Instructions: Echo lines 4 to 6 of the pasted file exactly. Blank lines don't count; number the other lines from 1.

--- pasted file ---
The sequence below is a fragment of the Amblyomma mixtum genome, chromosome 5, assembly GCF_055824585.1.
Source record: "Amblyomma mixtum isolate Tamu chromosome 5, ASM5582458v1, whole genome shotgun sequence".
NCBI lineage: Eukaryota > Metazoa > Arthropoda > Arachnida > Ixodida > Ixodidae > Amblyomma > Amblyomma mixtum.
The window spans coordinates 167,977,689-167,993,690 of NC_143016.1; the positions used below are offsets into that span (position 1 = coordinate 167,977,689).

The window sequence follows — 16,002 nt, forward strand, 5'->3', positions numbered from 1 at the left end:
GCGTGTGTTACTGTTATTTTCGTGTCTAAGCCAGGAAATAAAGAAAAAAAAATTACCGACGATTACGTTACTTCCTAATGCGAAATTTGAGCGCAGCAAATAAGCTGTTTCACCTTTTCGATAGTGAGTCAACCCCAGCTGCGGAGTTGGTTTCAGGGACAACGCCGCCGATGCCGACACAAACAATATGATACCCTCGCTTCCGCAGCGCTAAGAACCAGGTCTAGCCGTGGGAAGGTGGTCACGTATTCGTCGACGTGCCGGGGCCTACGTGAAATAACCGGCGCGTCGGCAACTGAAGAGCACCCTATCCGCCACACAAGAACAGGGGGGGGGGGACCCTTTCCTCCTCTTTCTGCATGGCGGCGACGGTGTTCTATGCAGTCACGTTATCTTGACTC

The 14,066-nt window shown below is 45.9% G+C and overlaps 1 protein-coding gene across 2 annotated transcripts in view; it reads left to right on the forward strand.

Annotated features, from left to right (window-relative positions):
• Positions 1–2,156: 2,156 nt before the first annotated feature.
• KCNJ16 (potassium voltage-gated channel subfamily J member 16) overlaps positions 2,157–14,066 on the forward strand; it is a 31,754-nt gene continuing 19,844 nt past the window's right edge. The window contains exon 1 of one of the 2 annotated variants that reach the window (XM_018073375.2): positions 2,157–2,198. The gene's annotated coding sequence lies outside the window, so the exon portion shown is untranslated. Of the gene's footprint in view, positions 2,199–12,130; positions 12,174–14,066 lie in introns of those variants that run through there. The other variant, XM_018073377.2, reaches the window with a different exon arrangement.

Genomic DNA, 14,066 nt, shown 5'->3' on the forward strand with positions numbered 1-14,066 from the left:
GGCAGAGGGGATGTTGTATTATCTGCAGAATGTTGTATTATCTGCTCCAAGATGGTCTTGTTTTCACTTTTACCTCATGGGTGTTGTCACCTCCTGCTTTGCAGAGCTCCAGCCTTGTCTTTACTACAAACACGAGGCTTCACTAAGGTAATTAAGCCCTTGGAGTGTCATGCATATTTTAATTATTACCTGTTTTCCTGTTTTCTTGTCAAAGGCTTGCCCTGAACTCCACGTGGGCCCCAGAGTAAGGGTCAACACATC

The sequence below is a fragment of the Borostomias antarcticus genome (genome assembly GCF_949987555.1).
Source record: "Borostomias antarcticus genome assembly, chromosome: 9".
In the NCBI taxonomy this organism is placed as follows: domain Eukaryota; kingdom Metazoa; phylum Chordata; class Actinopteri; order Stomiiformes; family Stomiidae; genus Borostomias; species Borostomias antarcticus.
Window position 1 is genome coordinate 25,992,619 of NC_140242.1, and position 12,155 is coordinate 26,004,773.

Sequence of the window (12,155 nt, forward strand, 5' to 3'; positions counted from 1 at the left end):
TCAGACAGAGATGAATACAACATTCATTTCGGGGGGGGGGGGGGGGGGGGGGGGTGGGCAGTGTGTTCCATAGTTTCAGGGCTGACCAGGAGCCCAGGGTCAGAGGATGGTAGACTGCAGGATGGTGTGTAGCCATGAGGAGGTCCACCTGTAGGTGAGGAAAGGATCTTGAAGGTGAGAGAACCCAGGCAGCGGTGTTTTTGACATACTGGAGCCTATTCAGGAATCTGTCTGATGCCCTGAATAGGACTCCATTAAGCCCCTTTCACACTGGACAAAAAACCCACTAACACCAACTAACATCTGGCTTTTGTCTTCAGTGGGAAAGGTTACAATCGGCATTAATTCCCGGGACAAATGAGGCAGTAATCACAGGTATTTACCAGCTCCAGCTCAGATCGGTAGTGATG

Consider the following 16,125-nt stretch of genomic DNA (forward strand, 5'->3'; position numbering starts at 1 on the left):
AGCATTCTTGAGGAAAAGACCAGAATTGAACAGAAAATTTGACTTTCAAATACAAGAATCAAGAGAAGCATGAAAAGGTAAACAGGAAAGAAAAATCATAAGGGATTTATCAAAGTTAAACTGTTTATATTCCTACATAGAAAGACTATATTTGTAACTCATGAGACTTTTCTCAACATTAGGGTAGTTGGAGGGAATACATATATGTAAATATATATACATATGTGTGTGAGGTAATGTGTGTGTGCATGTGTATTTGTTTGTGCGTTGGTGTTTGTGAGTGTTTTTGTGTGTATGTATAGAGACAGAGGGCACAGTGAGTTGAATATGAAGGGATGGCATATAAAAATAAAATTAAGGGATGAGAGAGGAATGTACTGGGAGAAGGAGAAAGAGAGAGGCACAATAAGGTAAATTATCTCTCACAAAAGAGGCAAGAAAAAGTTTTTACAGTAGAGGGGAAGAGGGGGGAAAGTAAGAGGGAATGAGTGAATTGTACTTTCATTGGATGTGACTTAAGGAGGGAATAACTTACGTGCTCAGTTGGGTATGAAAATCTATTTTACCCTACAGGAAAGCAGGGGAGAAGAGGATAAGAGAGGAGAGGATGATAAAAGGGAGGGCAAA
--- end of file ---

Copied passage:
The window spans coordinates 167,977,689-167,993,690 of NC_143016.1; the positions used below are offsets into that span (position 1 = coordinate 167,977,689).

The window sequence follows — 16,002 nt, forward strand, 5'->3', positions numbered from 1 at the left end:
GCGTGTGTTACTGTTATTTTCGTGTCTAAGCCAGGAAATAAAGAAAAAAAAATTACCGACGATTACGTTACTTCCTAATGCGAAATTTGAGCGCAGCAAATAAGCTGTTTCACCTTTTCGATAGTGAGTCAACCCCAGCTGCGGAGTTGGTTTCAGGGACAACGCCGCCGATGCCGACACAAACAATATGATACCCTCGCTTCCGCAGCGCTAAGAACCAGGTCTAGCCGTGGGAAGGTGGTCACGTATTCGTCGACGTGCCGGGGCCTACGTGAAATAACCGGCGCGTCGGCAACTGAAGAGCACCCTATCCGCCACACAAGAACAGGGGGGGGGGGACCCTTTCCTCCTCTTTCTGCATGGCGGCGACGGTGTTCTATGCAGTCACGTTATCTTGACTC